The coolest thing Gargantia has going for it is easily the titular ship fleet itself. In shows or games that are set near the water, I’ve always found village life to be quite appealing. Gargantia is no exception. If anything, had I watched this anime back in 2013 when it aired, I probably would have loved it a lot more than I currently do. Unfortunately, I am older now, and a collection of ships bound together by giant metal cranes and locks doesn’t excite me as much as it would have the old me. Still, a part of me feels like I was always meant for the seafaring life, to which Gargantia invites me to explore.

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Chilling at its Own Pace

The first six episodes are spent crafting this culture-heavy fleet and its peoples through a slice-of-life narrative. We are given a tour of the fleet through a few side stories. Although they help to explain what they do, how they operate, and how each person—no matter the age or occupation—plays a critical role in Gargantia’s survival, some of these stories are admittedly boring and predictable. For a sci-fi action adventure series, Gargantia chills at its own pace, merely riding the waves until the exciting finale. But I kind of like that about it.

Meanwhile, the second half delivers the climax of the story, along with several intriguing plot twists which help facilitate interest after a relaxing but lukewarm first half. None of the big reveals feel cheap; in fact, it’s just the kind of thing I’d expect from Urobuchi’s phenomenal writing, even if the thriller vibes are occasionally lulled by the slow-moving nature of the story. Urobuchi always delivers incredible stories about the darker sides of humanity, and while Gargantia is lighter than most, that’s not to say it won’t leave you gasping “No freakin’ way” a few times.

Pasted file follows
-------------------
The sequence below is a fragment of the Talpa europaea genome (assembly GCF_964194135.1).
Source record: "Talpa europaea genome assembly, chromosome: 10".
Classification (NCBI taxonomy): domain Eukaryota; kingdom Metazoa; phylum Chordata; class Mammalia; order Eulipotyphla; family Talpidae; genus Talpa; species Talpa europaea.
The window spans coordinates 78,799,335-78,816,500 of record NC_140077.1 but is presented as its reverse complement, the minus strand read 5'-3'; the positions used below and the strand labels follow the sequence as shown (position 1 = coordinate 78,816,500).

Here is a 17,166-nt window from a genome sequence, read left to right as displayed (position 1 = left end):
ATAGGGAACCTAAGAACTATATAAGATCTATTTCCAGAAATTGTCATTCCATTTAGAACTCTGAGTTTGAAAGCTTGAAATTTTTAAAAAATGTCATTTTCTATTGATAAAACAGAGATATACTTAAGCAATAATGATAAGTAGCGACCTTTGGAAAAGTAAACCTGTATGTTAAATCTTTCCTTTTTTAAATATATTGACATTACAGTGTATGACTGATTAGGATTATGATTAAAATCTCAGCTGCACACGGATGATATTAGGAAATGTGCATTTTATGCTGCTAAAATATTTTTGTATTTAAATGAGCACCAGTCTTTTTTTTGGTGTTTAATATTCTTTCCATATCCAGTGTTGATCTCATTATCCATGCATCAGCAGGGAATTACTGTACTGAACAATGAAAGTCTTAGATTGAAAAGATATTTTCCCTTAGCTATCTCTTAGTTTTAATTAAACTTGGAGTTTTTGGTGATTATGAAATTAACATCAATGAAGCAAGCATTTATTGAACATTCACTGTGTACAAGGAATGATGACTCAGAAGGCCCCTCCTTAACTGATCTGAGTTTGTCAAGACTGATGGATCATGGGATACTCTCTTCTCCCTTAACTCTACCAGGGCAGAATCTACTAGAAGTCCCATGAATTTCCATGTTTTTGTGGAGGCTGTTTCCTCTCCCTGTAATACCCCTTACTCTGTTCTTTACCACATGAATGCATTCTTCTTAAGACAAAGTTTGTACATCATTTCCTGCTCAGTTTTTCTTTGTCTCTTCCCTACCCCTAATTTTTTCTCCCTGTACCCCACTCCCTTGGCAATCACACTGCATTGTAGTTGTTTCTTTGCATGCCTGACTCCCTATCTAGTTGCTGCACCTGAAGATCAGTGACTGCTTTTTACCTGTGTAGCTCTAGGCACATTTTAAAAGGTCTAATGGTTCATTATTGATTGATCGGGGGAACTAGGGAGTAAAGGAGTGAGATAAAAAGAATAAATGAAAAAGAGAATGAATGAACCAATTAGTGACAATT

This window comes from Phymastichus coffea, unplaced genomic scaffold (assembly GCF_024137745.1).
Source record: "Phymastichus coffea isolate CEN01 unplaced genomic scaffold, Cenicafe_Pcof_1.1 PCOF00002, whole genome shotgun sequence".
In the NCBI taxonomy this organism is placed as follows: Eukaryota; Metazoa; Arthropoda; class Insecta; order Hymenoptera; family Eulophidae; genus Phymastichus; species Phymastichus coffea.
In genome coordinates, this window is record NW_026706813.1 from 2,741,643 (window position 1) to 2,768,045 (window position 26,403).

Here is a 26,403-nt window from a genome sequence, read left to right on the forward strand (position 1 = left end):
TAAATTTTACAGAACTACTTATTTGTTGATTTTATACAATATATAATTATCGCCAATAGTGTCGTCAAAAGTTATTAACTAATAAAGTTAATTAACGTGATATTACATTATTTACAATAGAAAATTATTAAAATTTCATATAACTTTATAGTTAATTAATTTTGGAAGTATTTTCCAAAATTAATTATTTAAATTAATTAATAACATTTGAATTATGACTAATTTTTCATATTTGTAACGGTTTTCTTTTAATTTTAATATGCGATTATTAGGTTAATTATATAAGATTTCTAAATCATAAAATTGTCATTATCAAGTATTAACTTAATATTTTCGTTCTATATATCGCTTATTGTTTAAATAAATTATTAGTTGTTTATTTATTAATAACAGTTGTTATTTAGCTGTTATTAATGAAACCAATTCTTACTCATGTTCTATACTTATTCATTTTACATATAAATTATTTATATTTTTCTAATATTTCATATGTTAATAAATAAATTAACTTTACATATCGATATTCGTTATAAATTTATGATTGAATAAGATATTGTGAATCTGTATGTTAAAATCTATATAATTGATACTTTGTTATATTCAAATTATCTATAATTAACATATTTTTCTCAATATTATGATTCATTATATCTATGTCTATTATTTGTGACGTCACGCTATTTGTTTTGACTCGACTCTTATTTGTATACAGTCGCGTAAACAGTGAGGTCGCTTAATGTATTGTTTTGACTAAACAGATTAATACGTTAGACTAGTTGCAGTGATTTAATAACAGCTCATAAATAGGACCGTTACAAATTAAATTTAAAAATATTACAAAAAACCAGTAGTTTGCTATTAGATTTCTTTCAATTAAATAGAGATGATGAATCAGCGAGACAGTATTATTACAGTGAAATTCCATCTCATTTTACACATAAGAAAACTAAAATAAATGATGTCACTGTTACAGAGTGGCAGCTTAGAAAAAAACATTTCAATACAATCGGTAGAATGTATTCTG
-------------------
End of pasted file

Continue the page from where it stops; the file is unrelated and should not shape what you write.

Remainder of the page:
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The People of Gargantia 

I’m quite divided when it comes to the cast. As a protagonist, Ledo is great. His gradual development from cold galactic soldier to helping friend is nicely done, and Alan Lee captured the vocalic change from curt, rigid pronunciations to fluent, passionate statements believably well in the English dub. Our resident “hot guy’s” struggle would have been futile without Chamber, however; unlike what you’d expect from a pilot assist AI, Chamber isn’t afraid to sass Ledo around when he needs the encouragement, and Matthew Mercer was a perfect fit for this rather intelligent and resourceful “tin can.”

But I can’t give the same praise to the rest of the people of Gargantia. While Amy the messenger girl (voiced by the ever-cheery Cassandra Lee Morris) is the supposed main heroine, she merely functions as a tool to unlocking Ledo’s inner humane side. The well-endowed pilot Bellows lives and breathes the salvaging life, but her character just as well acts as a guide for the main cast.